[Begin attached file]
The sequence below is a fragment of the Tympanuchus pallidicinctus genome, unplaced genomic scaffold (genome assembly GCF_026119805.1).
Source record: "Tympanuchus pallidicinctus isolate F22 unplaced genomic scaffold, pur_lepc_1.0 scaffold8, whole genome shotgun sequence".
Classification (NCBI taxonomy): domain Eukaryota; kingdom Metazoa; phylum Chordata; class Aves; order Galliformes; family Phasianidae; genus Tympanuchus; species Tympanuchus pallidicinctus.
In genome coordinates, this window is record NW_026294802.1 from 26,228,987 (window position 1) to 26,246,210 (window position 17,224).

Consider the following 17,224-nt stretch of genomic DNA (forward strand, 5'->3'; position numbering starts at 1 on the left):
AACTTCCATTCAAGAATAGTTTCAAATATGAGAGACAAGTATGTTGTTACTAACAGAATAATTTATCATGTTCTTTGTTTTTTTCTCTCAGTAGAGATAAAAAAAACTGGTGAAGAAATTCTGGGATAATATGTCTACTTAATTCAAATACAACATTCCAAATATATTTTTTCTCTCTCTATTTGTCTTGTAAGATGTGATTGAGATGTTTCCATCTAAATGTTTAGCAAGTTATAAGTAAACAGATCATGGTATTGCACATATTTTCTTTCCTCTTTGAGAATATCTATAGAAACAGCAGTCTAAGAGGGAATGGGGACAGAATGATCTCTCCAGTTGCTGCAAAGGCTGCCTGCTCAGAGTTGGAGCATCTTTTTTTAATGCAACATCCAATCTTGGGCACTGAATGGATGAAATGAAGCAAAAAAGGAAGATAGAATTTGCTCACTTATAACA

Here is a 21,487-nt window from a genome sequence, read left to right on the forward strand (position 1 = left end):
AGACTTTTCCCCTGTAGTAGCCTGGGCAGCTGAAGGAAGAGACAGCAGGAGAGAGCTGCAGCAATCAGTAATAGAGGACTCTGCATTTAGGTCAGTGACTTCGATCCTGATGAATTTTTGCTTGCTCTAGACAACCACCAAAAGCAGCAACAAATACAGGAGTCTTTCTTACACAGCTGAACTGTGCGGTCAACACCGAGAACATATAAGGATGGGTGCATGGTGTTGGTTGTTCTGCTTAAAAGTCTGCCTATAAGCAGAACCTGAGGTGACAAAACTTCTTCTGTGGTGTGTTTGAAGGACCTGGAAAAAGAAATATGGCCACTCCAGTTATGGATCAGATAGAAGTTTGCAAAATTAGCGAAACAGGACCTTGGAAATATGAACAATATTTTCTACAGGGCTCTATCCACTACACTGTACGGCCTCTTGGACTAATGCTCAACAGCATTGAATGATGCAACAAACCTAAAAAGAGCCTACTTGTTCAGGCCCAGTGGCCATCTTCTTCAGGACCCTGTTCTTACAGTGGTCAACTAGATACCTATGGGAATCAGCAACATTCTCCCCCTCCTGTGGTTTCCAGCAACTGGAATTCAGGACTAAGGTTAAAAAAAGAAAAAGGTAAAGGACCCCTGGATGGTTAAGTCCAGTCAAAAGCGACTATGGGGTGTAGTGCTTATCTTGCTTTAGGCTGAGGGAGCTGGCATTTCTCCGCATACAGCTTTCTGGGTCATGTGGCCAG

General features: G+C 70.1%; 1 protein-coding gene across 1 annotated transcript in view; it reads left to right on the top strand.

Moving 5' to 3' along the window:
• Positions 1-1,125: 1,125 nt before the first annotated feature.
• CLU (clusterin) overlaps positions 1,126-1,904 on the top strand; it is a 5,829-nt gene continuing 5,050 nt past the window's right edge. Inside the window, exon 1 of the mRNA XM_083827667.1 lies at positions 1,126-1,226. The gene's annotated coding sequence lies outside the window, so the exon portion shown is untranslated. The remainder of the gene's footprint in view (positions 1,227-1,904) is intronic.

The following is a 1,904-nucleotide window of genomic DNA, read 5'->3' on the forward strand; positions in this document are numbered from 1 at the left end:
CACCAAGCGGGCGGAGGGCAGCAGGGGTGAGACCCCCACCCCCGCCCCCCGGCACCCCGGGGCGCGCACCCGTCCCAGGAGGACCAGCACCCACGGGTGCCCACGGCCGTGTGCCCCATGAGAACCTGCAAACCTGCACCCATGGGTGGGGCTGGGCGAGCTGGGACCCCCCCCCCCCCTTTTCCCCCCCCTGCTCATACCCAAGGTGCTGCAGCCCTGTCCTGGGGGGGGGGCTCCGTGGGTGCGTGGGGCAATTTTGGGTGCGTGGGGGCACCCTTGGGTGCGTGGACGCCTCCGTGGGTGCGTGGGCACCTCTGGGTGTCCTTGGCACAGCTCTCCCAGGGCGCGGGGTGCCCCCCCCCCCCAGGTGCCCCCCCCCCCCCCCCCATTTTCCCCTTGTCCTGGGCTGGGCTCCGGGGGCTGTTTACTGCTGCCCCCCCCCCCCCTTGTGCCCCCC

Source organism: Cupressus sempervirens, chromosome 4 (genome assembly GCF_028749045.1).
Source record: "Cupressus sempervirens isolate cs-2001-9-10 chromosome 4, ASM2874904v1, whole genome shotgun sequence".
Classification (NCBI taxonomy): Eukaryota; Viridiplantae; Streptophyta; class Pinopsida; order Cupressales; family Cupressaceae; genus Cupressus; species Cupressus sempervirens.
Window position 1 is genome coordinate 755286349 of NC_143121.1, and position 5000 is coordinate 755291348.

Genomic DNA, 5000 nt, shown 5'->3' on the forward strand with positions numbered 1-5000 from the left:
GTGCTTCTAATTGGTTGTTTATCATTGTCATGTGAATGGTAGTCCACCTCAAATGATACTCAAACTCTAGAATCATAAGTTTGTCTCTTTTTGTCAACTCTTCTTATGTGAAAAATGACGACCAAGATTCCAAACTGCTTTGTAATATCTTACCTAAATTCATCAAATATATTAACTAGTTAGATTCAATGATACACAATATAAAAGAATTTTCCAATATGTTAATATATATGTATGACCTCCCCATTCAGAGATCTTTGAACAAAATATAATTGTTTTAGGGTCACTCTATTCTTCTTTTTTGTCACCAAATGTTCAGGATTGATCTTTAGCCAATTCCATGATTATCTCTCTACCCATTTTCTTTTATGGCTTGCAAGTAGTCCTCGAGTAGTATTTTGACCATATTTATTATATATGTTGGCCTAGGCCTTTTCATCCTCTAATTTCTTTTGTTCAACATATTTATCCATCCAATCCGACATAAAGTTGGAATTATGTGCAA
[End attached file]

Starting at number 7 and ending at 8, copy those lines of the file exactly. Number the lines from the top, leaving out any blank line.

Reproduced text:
Here is a 21,487-nt window from a genome sequence, read left to right on the forward strand (position 1 = left end):
AGACTTTTCCCCTGTAGTAGCCTGGGCAGCTGAAGGAAGAGACAGCAGGAGAGAGCTGCAGCAATCAGTAATAGAGGACTCTGCATTTAGGTCAGTGACTTCGATCCTGATGAATTTTTGCTTGCTCTAGACAACCACCAAAAGCAGCAACAAATACAGGAGTCTTTCTTACACAGCTGAACTGTGCGGTCAACACCGAGAACATATAAGGATGGGTGCATGGTGTTGGTTGTTCTGCTTAAAAGTCTGCCTATAAGCAGAACCTGAGGTGACAAAACTTCTTCTGTGGTGTGTTTGAAGGACCTGGAAAAAGAAATATGGCCACTCCAGTTATGGATCAGATAGAAGTTTGCAAAATTAGCGAAACAGGACCTTGGAAATATGAACAATATTTTCTACAGGGCTCTATCCACTACACTGTACGGCCTCTTGGACTAATGCTCAACAGCATTGAATGATGCAACAAACCTAAAAAGAGCCTACTTGTTCAGGCCCAGTGGCCATCTTCTTCAGGACCCTGTTCTTACAGTGGTCAACTAGATACCTATGGGAATCAGCAACATTCTCCCCCTCCTGTGGTTTCCAGCAACTGGAATTCAGGACTAAGGTTAAAAAAAGAAAAAGGTAAAGGACCCCTGGATGGTTAAGTCCAGTCAAAAGCGACTATGGGGTGTAGTGCTTATCTTGCTTTAGGCTGAGGGAGCTGGCATTTCTCCGCATACAGCTTTCTGGGTCATGTGGCCAG